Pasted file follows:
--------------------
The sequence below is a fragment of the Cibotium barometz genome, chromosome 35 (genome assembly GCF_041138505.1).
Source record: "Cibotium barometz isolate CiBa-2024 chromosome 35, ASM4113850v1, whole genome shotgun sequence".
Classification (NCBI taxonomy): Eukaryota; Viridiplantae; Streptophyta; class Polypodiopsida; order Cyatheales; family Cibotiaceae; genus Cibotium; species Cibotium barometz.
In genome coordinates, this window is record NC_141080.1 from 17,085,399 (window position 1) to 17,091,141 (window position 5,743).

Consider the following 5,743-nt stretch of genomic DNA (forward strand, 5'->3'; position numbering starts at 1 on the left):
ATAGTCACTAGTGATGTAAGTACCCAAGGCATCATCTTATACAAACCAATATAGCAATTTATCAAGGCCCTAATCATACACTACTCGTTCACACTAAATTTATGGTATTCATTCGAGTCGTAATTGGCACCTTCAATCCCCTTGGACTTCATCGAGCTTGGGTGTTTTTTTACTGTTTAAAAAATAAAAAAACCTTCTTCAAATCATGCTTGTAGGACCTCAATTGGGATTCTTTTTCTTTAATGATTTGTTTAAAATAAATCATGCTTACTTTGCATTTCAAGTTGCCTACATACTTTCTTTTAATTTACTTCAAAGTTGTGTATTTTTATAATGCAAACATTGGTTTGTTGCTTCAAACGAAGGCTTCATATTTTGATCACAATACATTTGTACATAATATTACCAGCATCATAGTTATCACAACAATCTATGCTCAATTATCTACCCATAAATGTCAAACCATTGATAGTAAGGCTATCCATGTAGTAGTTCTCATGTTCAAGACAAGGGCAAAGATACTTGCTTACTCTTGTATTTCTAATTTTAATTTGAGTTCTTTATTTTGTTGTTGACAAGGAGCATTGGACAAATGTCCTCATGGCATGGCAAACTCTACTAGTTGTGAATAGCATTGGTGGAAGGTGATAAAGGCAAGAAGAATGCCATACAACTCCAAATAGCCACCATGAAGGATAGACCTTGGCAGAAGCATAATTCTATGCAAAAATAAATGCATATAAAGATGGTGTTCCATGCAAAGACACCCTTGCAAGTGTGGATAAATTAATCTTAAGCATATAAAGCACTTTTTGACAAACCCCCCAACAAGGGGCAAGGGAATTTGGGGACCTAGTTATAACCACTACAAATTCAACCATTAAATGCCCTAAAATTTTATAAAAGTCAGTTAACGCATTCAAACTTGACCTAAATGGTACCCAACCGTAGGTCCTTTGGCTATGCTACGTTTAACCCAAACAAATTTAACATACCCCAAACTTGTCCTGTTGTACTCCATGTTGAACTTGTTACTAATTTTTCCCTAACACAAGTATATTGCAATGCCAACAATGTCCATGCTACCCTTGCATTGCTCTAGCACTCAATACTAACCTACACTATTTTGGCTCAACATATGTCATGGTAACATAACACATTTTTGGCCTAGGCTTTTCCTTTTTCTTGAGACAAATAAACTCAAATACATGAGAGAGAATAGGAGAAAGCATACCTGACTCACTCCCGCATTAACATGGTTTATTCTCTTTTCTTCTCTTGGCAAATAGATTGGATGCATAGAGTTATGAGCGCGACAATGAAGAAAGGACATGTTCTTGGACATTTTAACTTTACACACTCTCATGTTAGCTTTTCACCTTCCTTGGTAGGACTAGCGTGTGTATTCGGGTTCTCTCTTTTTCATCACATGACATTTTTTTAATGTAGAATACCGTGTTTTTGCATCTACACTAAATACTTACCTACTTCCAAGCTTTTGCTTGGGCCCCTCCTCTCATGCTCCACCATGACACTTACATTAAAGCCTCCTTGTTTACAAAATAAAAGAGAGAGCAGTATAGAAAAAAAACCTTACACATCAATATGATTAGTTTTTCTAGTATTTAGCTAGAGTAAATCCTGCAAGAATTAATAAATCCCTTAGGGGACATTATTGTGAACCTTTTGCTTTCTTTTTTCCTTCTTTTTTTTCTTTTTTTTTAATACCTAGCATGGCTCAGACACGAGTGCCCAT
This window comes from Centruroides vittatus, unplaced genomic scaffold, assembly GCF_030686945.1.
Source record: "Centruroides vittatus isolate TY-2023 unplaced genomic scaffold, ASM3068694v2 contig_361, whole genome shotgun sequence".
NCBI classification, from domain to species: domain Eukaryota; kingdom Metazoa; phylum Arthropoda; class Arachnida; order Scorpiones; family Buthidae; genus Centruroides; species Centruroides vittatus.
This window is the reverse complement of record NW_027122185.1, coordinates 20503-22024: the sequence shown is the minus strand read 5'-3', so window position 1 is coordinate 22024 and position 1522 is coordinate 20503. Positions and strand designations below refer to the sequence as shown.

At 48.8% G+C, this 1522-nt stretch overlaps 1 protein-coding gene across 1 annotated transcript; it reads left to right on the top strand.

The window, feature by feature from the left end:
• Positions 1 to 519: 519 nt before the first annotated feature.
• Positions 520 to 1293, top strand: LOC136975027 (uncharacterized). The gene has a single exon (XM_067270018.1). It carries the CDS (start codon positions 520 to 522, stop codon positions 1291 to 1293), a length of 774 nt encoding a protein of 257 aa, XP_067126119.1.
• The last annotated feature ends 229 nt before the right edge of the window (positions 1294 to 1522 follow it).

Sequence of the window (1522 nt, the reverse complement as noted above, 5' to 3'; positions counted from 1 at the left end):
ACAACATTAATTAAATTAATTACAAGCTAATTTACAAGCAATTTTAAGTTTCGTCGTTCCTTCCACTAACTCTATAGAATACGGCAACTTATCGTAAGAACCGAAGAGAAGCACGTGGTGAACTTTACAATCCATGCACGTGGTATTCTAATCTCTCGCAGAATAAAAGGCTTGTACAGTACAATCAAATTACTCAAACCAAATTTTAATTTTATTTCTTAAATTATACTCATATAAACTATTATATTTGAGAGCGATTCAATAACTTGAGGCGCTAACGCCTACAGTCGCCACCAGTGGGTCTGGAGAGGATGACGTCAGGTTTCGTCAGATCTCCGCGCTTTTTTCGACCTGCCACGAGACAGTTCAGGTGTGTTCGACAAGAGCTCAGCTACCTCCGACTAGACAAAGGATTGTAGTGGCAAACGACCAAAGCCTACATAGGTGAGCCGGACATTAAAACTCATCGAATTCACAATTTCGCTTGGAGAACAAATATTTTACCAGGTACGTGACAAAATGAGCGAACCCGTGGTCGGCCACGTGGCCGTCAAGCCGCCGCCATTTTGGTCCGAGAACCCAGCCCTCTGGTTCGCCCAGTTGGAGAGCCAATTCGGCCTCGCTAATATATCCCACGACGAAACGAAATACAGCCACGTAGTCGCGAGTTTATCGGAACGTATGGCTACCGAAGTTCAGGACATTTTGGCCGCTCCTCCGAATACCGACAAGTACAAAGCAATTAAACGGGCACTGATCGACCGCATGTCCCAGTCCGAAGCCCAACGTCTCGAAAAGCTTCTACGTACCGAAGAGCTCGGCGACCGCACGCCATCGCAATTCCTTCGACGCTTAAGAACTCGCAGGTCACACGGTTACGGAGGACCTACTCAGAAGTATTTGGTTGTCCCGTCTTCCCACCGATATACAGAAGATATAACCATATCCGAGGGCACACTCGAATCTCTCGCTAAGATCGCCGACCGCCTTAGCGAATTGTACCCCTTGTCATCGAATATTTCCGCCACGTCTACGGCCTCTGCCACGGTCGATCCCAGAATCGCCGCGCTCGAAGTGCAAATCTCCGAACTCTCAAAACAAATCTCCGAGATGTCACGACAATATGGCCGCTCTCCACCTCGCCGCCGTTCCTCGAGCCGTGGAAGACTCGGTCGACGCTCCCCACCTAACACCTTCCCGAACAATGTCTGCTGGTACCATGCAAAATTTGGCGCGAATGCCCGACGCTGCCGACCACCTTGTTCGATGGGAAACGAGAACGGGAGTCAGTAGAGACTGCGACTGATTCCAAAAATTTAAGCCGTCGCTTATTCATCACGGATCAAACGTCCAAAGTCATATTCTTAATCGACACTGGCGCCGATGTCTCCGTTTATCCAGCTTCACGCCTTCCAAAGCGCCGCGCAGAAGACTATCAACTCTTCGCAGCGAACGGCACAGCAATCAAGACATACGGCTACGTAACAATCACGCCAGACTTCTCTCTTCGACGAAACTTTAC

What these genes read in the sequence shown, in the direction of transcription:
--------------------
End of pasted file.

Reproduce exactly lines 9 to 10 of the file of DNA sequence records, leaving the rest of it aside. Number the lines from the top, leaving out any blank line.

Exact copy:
NCBI classification, from domain to species: domain Eukaryota; kingdom Metazoa; phylum Arthropoda; class Arachnida; order Scorpiones; family Buthidae; genus Centruroides; species Centruroides vittatus.
This window is the reverse complement of record NW_027122185.1, coordinates 20503-22024: the sequence shown is the minus strand read 5'-3', so window position 1 is coordinate 22024 and position 1522 is coordinate 20503. Positions and strand designations below refer to the sequence as shown.